Credit Boyd Adams Photos
After the first day of practice for the Grand Prix of Houston, the time sheet looked quite odd for Rahal Letterman Lanigan Racing. In his first race with the team, Italian road and street course ace Luca Filippi was 4th in combined practice times while Graham Rahal found himself in 14th. A 14th for Rahal is not terrible, but it begs the question…what’s up over there?
Rahal has struggled since joining his fathers team. For 2013 Rahal recorded only 5 top 10 finishes, led only 6 laps, and finished 18th in points. Rahal has not recorded a pole since 2009 and hasn’t won a race, his only win so far, since 2008 despite spending 2 years with Chip Ganassi Racing’s satellite team. In his whole career he has only led 122 laps going back to 2007 when he raced his first season in Champ Car.
The #15 seat itself was less than successful prior to Rahal’s arrival as well. Despite flashes of speed and almost winning the 2012 Indianapolis 500, Takuma Sato only recorded 5 top 10 finishes in his only season with RLLR. However, Sato did lead 76 laps, 31 coming at the 500.
RLLR added a second full-time team for the 2013 season, the #16, with James Jakes. Jakes surprised many with a hand-full of strong runs, especially at Belle Isle, recording 3 top 10 finishes despite the lack of speed RLLR had shown. On the practice sheets, the little known Jakes often outpaced Graham.
The #16 has ran in 4 races this year prior to Filippi’s arrival with Oriol Servia. Servia is known as being a very fast and consistent driver. However, Servia only recorded 1 top 10 in those 4 starts and an 11th at the Indy 500. Servia finished ahead of Graham in all but one race, Barber, where Rahal finished 17th and Servia 20th. Despite not having great results, Servia has been stronger in his races than Rahal.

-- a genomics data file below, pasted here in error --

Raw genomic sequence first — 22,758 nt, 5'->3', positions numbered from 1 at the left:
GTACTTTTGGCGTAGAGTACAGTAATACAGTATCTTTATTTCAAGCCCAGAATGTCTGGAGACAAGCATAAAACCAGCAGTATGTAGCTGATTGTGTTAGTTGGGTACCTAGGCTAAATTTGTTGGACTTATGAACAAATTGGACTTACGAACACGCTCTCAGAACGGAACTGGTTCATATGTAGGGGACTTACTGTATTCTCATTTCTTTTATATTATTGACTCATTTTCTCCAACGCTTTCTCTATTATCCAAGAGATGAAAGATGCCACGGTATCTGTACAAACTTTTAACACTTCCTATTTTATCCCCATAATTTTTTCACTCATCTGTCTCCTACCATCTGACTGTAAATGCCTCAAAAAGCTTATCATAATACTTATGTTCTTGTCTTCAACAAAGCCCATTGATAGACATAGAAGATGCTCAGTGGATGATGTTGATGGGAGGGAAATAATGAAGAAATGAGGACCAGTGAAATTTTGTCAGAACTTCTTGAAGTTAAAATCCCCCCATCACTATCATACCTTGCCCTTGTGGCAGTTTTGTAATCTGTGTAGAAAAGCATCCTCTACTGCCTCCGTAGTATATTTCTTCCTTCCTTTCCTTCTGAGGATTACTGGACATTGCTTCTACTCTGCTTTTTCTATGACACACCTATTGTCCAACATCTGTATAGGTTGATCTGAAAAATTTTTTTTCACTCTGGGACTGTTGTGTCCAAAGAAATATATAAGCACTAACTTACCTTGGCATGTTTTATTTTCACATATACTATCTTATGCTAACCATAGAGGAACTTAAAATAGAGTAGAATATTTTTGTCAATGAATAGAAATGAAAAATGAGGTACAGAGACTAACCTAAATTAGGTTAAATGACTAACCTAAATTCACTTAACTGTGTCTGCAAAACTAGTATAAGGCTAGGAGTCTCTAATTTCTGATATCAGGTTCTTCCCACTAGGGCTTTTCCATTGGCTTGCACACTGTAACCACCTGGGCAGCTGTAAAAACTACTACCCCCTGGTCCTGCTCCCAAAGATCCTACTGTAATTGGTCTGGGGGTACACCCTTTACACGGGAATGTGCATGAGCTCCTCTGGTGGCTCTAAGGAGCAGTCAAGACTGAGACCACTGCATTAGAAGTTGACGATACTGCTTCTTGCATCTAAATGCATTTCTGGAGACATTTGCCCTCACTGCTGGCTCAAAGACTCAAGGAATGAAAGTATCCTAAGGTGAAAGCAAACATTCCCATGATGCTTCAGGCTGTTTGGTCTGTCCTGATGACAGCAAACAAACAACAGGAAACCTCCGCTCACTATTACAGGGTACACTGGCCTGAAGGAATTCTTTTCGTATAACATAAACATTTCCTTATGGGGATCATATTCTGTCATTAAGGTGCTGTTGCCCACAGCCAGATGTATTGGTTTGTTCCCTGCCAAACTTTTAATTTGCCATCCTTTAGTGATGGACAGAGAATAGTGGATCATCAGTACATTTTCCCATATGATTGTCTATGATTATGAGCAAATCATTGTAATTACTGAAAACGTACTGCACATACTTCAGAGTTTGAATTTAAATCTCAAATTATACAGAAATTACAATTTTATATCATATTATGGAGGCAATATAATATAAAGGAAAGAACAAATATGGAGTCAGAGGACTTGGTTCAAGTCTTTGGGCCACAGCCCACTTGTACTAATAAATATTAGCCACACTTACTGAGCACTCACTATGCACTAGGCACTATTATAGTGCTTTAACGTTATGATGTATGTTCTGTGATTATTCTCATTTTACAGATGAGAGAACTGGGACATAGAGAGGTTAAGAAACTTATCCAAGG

The prior results could’ve been attributed to not having a large budget, but RLLR secured the lucrative National Guard sponsorship contract. The sponsorship is one of the largest in the paddock. It sustained Panther Racing for many years, and they closed shop after losing the contract this year. Many thought this could be the catalyst to propel RLLR and Rahal to success and stardom, but halfway through the season it hasn’t helped at all.
So, neither the #15 or #16 have ran very well, and Graham has often times been outpaced by both speed in practice and finish wise by teammates. Despite Rahal switching engineers and making other personnel changes, the results are just not there. Who do you point the finger at…Graham or the team? Who is the weak link in this equation? Graham didn’t live up to expectations while driving in the best equipment in the paddock at Ganassi, but the RLLR team cars haven’t been a factor no matter who has been behind the wheel.